Ginkgo is a relatively shade-intolerant species that (at least in cultivation) grows best in environments that are well-watered and well-drained. The species shows a preference for disturbed sites; in the “semiwild” stands at Tian Mu Shan, many specimens are found along stream banks, rocky slopes, and cliff edges. Accordingly, ginkgo retains a prodigious capacity for vegetative growth. It is capable of sprouting from embedded buds near the base of the trunk (lignotubers, or basal chi chi) in response to disturbances, such as soil erosion. Old individuals are also capable of producing aerial roots on the undersides of large branches in response to disturbances such as crown damage; these roots can lead to successful clonal reproduction upon contacting the soil. These strategies are evidently important in the persistence of ginkgo; in a survey of the “semiwild” stands remaining in Tianmushan, 40% of the specimens surveyed were multistemmed, and few saplings were present.

China,the tree is widely cultivated and was introduced early to human history. It has various uses in traditional medicine and as a source of food

Cultivation:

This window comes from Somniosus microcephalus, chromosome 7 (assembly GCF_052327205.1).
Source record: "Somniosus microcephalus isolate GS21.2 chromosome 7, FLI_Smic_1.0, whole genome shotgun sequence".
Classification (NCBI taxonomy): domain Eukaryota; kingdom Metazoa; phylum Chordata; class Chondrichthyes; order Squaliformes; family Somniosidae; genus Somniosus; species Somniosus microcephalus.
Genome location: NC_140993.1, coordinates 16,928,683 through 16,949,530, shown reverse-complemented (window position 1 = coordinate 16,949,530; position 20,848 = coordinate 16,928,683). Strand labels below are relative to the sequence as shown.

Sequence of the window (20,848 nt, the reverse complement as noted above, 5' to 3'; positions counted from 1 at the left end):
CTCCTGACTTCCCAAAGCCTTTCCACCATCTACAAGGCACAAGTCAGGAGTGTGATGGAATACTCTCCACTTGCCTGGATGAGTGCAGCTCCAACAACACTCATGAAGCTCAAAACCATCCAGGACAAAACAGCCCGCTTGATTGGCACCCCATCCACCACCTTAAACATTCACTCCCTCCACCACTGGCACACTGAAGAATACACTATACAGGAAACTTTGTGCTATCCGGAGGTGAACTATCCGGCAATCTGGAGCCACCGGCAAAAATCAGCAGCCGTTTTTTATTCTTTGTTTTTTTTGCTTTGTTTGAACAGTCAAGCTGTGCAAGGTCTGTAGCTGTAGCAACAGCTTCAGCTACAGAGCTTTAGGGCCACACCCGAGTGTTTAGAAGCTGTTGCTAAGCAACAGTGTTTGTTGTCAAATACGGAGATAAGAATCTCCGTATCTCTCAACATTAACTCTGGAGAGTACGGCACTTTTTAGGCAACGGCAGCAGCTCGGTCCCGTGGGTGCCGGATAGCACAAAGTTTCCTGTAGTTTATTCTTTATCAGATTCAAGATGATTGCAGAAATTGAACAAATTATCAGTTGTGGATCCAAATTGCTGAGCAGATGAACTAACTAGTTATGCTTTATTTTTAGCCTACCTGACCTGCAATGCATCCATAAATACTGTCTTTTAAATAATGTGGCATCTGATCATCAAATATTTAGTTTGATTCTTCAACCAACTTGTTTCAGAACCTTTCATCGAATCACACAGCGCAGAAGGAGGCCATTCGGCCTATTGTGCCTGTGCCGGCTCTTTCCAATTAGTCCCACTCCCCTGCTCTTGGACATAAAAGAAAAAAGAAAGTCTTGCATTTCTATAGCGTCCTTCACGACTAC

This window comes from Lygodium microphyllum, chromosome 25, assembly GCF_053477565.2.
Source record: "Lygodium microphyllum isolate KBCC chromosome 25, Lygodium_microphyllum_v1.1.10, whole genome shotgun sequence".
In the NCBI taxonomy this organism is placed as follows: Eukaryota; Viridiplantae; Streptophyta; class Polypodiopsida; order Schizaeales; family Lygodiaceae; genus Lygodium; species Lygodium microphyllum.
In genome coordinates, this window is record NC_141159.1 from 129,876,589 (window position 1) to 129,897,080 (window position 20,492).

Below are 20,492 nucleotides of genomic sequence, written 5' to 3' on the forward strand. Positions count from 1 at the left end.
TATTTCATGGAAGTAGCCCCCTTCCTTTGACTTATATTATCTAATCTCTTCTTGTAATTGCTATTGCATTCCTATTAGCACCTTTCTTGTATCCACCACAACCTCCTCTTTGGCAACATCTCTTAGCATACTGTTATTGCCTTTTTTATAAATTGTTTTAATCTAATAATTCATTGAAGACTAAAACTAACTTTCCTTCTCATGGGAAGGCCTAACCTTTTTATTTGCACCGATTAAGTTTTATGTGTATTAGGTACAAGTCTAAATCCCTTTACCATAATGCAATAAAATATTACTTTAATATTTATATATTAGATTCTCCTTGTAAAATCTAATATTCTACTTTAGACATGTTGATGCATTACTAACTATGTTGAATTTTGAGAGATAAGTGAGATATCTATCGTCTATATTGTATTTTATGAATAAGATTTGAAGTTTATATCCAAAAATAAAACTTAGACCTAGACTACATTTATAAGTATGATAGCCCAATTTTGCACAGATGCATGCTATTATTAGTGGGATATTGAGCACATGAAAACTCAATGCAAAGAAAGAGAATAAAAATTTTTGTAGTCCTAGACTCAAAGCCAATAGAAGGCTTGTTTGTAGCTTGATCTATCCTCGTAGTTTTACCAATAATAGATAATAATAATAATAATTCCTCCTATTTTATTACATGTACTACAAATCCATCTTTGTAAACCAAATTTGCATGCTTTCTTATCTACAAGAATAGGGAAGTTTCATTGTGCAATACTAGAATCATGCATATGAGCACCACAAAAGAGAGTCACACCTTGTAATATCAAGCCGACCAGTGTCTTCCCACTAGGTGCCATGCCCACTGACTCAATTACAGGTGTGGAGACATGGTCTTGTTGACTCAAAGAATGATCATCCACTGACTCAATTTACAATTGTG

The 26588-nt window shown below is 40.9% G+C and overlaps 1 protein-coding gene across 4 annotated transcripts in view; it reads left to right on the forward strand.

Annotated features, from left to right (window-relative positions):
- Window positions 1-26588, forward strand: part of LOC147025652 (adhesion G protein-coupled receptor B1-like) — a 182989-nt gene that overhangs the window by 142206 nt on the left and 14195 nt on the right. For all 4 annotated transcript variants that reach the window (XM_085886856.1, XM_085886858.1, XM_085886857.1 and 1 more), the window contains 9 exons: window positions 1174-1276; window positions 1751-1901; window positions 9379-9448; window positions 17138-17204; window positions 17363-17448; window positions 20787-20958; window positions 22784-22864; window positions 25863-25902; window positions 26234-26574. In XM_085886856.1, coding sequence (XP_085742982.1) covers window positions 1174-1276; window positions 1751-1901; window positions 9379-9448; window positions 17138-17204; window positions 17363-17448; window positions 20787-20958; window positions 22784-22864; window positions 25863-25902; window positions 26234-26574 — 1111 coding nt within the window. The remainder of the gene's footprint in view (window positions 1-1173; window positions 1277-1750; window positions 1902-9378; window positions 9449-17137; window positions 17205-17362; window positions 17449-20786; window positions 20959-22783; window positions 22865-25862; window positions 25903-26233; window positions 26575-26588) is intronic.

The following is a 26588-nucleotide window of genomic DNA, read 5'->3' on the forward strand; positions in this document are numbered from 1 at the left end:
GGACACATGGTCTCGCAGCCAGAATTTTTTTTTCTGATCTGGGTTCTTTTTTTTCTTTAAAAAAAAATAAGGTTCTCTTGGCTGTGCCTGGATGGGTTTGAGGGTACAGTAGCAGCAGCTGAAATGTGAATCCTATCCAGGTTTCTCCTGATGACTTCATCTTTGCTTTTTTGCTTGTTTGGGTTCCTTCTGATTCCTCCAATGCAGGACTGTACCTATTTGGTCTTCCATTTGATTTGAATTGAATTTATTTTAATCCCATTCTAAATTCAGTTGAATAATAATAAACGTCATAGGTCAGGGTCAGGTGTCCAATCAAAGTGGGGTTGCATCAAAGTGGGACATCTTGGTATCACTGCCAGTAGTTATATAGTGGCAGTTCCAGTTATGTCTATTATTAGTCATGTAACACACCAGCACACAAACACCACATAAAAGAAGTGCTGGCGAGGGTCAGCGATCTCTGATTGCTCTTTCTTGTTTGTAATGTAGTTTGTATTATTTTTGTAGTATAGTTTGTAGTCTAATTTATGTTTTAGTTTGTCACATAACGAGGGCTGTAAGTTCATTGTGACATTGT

Landscape Uses:Firewood, Pest tolerant, Specimen, Street tree. Succeeds in most soil types so long as they are well-drained, though it prefers a rather dry loam in a position sheltered from strong winds. Some of the best specimens in Britain are found growing on soils over chalk or limestone. Plants flower and fruit more reliably after hot summers or when grown in a warm sunny position. Established plants are drought resistant, they also tolerate atmospheric pollution. Plants can grow in poor hard-packed soil, making the male forms good candidates for street planting. Trees are often used for street planting in towns, only the males are used because the fruit from female plants has a nauseous smell. The fruit contains butanoic acid, it has the aroma of rancid butter. Ginkgo is a very ornamental plant and there are several named forms. This species is the only surviving member of a family that was believed to be extinct until fairly recent times. It has probably remained virtually unchanged for at least 150 million years and might have been growing when the dinosaurs were roaming the earth. It is exceptional in having motile sperm and fertilization may not take place until after the seed has fallen from the tree. This genus belongs to a very ancient order and has affinities with tree ferns and cycads. The ginkgo is usually slow growing, averaging less than 30cm per year with growth taking place from late May to the end of August. Growth is also unpredictable, in some years trees may not put on any new growth whilst in others there may be 1 metre of growth. This variability does not seem to be connected to water or nutrient availability. Trees are probably long-lived in Britain, one of the original plantings (in 1758) is still growing and healthy at Kew (1993). Plants are not troubled by insects or diseases, have they evolved a resistance?. Ginkgo is a popular food and medicinal crop in China, the plants are often cultivated for this purpose and are commonly grown in and around temples. Plants are either male or female, one male plant can pollinate up to 5 females. It takes up to 35 years from seed for plants to come into bearing. Prior to maturity the sexes can often be distinguished because female plants tend to have almost horizontal branches and deeply incised leaves whilst males have branches at a sharper angle to the trunk and their leaves are not so deeply lobed. Branches of male trees can be grafted onto female frees in order to fertilize them. When a branch from a female plant was grafted onto a male plant at Kew it fruited prolifically. Female trees have often been seen in various gardens with good crops of fruit. Seeds are marked by two or three longitudinal ridges, it is said that those with two ridges produce female plants whilst those with three ridges produce male plants. Trees can be coppiced. They can also be pruned into a fan-shape for growing on walls. Another report says that the trees dislike pruning and will often die back as a result. Special Features:Attractive foliage, Not North American native, Fragrant flowers, Inconspicuous flowers or blooms, Flowers have an unpleasant odor.